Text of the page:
Since the wheat and rice diet took over most of the indigenous coarse grains and millet took the backstage but now people are waking up to the benefits of these grains and including them in their daily meals which is a very encouraging thing. Now millet and other coarse grains are very easily available in the market. I use the organic flour made from these indigenous grains.

Zhunka 

Sping Onion Zhunka

To make Zhunka you can use red onion, spring onion, capsicum, cabbage, radish leaves or fenugreek leaves too. The traditional recipe is done with basic red onion which everyone could afford in those days. Now, of course it is an indulgence 🙂

Bhakar /Bhakri 

Bajra Bhakri

To make bhakar, use sorghum flour / pearl millet flour / rice flour/ ragi (nachni) finger millet flour or mixed grain flour. Some people add a little wheat flour for binding but I don’t. Bhakar is a staple food in many states. The farmers used to eat it with thecha ( green chili /garlic chutney), and raw onions, gud (jaggery) if not with zhunka, leafy greens, stuffed brinjal curry or pithla.

Let us first make the spring onion Zhunka. ‘Khamang‘ is the word to describe its taste and flavor in  marathi. I do not know how to describe that in any other language. ‘Sondha‘  in Hindi comes closer. You will know what I mean when the dish is ready.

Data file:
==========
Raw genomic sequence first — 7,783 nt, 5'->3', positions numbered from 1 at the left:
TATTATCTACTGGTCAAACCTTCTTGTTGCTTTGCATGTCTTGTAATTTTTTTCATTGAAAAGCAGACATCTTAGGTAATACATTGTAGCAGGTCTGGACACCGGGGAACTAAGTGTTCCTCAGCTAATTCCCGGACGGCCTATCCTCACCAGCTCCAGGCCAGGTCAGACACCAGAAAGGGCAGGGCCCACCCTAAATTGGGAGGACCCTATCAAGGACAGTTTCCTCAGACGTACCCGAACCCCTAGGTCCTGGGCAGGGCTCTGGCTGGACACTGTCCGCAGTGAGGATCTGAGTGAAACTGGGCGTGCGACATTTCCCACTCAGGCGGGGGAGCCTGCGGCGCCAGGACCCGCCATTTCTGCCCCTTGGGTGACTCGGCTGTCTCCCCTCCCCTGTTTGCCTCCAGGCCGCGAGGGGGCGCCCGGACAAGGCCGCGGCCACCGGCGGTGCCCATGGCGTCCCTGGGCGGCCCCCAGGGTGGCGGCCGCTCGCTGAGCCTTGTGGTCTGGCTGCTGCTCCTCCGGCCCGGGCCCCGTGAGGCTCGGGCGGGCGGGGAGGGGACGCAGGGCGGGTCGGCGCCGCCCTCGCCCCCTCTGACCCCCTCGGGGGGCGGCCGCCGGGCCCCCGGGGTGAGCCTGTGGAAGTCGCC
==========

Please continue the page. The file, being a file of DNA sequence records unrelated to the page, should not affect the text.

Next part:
Ingredients for Zhunka:

Spring Onions (scallions)  – 1/2 kg

cumin seeds – 1/2 teaspoon

whole red chili – 1 big or 2 small

Chickpea flour (besan) – 1/2 cup

Red chili powder – 1/2 teaspoon ( as per your need)

Salt – to taste

A pinch or two of Asafoitida

Turmeric Powder – 1 teaspoon

Mustard oil – 3 -4 tablespoons.

Zhunka

Method – 

1.  Clean /wash the spring onions and separate the bulb from the green tops. It is easier to cut this way. Now chop them fine and keep aside. Prefer fresh spring onions which have long, deep green slender tops and medium size bulb. Avoid the ones that are slimy or wilting.

2. Put a skillet pan or wok on high flame. I use iron kadhai for making this. Once the kadhai is hot turn the flame to medium and add mustard oil. Bring it to smoking point and turn the flame low. It is important to smoke mustard oil.

3. Add asafoitida, cumin seeds and whole red chili (some people add garlic too. I don’t). Once the seeds start to crackle add the chopped spring onions and give it a stir.

4. Add salt, red chili powder, turmeric powder and stir. put the lid and let it cook till the onions become soft.

5. Open the lid and sprinkle chickpea flour or besan over the spring onions. Don’t dry the liquid from the vegetable. It will keep the zhunka soft yet crisp. Keep mixing the flour to avoid lumps. The proportion is different from person to person. I add enough to coat the spring onions in a thick coat. The traditional recipe calls for the chickpea flour to be mixed in water and then added. I prefer the taste of this one.

6. Increase the flame to medium -high and cook it covered for 5 minutes then uncovered till the flour (besan) browns nicely. Stir the vegetable so that it browns properly as in the picture. Some people like it dry but I love the softness and add besan accordingly.